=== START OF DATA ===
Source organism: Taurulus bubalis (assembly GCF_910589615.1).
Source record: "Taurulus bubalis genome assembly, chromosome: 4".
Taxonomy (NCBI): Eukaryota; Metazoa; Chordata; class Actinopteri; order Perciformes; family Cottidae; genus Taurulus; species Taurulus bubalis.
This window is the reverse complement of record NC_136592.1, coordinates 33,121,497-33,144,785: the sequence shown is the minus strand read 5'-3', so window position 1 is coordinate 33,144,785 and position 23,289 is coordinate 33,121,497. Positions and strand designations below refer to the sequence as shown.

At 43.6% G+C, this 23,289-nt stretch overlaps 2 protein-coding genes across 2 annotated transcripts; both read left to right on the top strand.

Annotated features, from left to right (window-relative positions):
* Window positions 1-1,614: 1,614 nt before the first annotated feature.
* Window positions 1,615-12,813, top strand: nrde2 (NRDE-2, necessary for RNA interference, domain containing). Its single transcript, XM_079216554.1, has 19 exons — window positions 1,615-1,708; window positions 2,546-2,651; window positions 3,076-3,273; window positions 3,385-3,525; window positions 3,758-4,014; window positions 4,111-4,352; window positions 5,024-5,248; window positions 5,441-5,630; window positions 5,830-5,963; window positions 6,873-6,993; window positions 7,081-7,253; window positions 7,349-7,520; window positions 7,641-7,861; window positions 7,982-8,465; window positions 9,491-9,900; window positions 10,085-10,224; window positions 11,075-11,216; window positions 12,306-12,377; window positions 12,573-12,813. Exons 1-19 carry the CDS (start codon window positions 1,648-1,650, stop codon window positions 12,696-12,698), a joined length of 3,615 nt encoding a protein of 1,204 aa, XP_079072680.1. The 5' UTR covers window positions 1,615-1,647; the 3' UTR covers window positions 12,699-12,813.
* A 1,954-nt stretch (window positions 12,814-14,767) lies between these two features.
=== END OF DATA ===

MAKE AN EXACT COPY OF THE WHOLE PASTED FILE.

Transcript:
Source organism: Taurulus bubalis (assembly GCF_910589615.1).
Source record: "Taurulus bubalis genome assembly, chromosome: 4".
Taxonomy (NCBI): Eukaryota; Metazoa; Chordata; class Actinopteri; order Perciformes; family Cottidae; genus Taurulus; species Taurulus bubalis.
This window is the reverse complement of record NC_136592.1, coordinates 33,121,497-33,144,785: the sequence shown is the minus strand read 5'-3', so window position 1 is coordinate 33,144,785 and position 23,289 is coordinate 33,121,497. Positions and strand designations below refer to the sequence as shown.

At 43.6% G+C, this 23,289-nt stretch overlaps 2 protein-coding genes across 2 annotated transcripts; both read left to right on the top strand.

Annotated features, from left to right (window-relative positions):
* Window positions 1-1,614: 1,614 nt before the first annotated feature.
* Window positions 1,615-12,813, top strand: nrde2 (NRDE-2, necessary for RNA interference, domain containing). Its single transcript, XM_079216554.1, has 19 exons — window positions 1,615-1,708; window positions 2,546-2,651; window positions 3,076-3,273; window positions 3,385-3,525; window positions 3,758-4,014; window positions 4,111-4,352; window positions 5,024-5,248; window positions 5,441-5,630; window positions 5,830-5,963; window positions 6,873-6,993; window positions 7,081-7,253; window positions 7,349-7,520; window positions 7,641-7,861; window positions 7,982-8,465; window positions 9,491-9,900; window positions 10,085-10,224; window positions 11,075-11,216; window positions 12,306-12,377; window positions 12,573-12,813. Exons 1-19 carry the CDS (start codon window positions 1,648-1,650, stop codon window positions 12,696-12,698), a joined length of 3,615 nt encoding a protein of 1,204 aa, XP_079072680.1. The 5' UTR covers window positions 1,615-1,647; the 3' UTR covers window positions 12,699-12,813.
* A 1,954-nt stretch (window positions 12,814-14,767) lies between these two features.